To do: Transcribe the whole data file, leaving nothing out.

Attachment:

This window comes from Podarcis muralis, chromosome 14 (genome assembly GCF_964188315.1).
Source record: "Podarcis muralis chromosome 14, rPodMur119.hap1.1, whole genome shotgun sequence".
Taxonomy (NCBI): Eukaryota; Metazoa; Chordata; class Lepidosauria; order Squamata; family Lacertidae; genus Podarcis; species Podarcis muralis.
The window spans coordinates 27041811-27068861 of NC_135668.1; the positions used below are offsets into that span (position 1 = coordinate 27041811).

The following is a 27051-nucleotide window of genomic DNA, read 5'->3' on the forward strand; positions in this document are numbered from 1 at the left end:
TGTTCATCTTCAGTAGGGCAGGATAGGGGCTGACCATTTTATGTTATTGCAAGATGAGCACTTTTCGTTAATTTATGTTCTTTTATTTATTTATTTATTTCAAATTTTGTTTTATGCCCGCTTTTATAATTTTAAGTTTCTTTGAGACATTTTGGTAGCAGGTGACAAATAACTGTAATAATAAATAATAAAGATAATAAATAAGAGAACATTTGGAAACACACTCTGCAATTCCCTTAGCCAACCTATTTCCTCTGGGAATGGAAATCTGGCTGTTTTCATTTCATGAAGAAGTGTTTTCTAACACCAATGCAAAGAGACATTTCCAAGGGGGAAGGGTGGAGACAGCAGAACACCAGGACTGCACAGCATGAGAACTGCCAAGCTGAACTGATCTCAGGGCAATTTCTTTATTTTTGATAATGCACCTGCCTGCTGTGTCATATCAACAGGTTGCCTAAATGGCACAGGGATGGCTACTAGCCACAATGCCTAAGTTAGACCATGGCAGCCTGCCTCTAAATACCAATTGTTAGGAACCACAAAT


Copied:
This window comes from Podarcis muralis, chromosome 14 (genome assembly GCF_964188315.1).
Source record: "Podarcis muralis chromosome 14, rPodMur119.hap1.1, whole genome shotgun sequence".
Taxonomy (NCBI): Eukaryota; Metazoa; Chordata; class Lepidosauria; order Squamata; family Lacertidae; genus Podarcis; species Podarcis muralis.
The window spans coordinates 27041811-27068861 of NC_135668.1; the positions used below are offsets into that span (position 1 = coordinate 27041811).

The following is a 27051-nucleotide window of genomic DNA, read 5'->3' on the forward strand; positions in this document are numbered from 1 at the left end:
TGTTCATCTTCAGTAGGGCAGGATAGGGGCTGACCATTTTATGTTATTGCAAGATGAGCACTTTTCGTTAATTTATGTTCTTTTATTTATTTATTTATTTCAAATTTTGTTTTATGCCCGCTTTTATAATTTTAAGTTTCTTTGAGACATTTTGGTAGCAGGTGACAAATAACTGTAATAATAAATAATAAAGATAATAAATAAGAGAACATTTGGAAACACACTCTGCAATTCCCTTAGCCAACCTATTTCCTCTGGGAATGGAAATCTGGCTGTTTTCATTTCATGAAGAAGTGTTTTCTAACACCAATGCAAAGAGACATTTCCAAGGGGGAAGGGTGGAGACAGCAGAACACCAGGACTGCACAGCATGAGAACTGCCAAGCTGAACTGATCTCAGGGCAATTTCTTTATTTTTGATAATGCACCTGCCTGCTGTGTCATATCAACAGGTTGCCTAAATGGCACAGGGATGGCTACTAGCCACAATGCCTAAGTTAGACCATGGCAGCCTGCCTCTAAATACCAATTGTTAGGAACCACAAAT